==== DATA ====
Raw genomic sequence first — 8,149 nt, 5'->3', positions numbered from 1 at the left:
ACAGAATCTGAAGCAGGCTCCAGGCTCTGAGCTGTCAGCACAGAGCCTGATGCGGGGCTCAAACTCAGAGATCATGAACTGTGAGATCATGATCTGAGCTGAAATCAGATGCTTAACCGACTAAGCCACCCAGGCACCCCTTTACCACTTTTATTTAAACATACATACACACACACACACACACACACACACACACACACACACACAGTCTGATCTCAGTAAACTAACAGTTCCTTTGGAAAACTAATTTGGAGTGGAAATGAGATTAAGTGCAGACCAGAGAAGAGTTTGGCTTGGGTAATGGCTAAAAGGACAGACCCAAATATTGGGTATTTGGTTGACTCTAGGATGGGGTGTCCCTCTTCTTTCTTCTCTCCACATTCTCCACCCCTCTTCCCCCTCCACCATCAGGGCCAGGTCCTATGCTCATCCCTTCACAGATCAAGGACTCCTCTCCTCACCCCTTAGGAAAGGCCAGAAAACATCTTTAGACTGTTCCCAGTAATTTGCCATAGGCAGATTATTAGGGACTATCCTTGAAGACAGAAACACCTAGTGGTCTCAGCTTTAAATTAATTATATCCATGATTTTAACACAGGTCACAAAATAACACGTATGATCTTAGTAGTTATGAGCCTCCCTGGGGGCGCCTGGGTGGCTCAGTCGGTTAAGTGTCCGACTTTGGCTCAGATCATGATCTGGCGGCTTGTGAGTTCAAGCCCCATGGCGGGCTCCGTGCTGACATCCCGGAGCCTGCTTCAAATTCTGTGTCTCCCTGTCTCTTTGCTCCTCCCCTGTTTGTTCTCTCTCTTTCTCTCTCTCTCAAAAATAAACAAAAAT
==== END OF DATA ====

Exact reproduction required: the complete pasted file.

Raw genomic sequence first — 8,149 nt, 5'->3', positions numbered from 1 at the left:
ACAGAATCTGAAGCAGGCTCCAGGCTCTGAGCTGTCAGCACAGAGCCTGATGCGGGGCTCAAACTCAGAGATCATGAACTGTGAGATCATGATCTGAGCTGAAATCAGATGCTTAACCGACTAAGCCACCCAGGCACCCCTTTACCACTTTTATTTAAACATACATACACACACACACACACACACACACACACACACACACACACAGTCTGATCTCAGTAAACTAACAGTTCCTTTGGAAAACTAATTTGGAGTGGAAATGAGATTAAGTGCAGACCAGAGAAGAGTTTGGCTTGGGTAATGGCTAAAAGGACAGACCCAAATATTGGGTATTTGGTTGACTCTAGGATGGGGTGTCCCTCTTCTTTCTTCTCTCCACATTCTCCACCCCTCTTCCCCCTCCACCATCAGGGCCAGGTCCTATGCTCATCCCTTCACAGATCAAGGACTCCTCTCCTCACCCCTTAGGAAAGGCCAGAAAACATCTTTAGACTGTTCCCAGTAATTTGCCATAGGCAGATTATTAGGGACTATCCTTGAAGACAGAAACACCTAGTGGTCTCAGCTTTAAATTAATTATATCCATGATTTTAACACAGGTCACAAAATAACACGTATGATCTTAGTAGTTATGAGCCTCCCTGGGGGCGCCTGGGTGGCTCAGTCGGTTAAGTGTCCGACTTTGGCTCAGATCATGATCTGGCGGCTTGTGAGTTCAAGCCCCATGGCGGGCTCCGTGCTGACATCCCGGAGCCTGCTTCAAATTCTGTGTCTCCCTGTCTCTTTGCTCCTCCCCTGTTTGTTCTCTCTCTTTCTCTCTCTCTCAAAAATAAACAAAAAT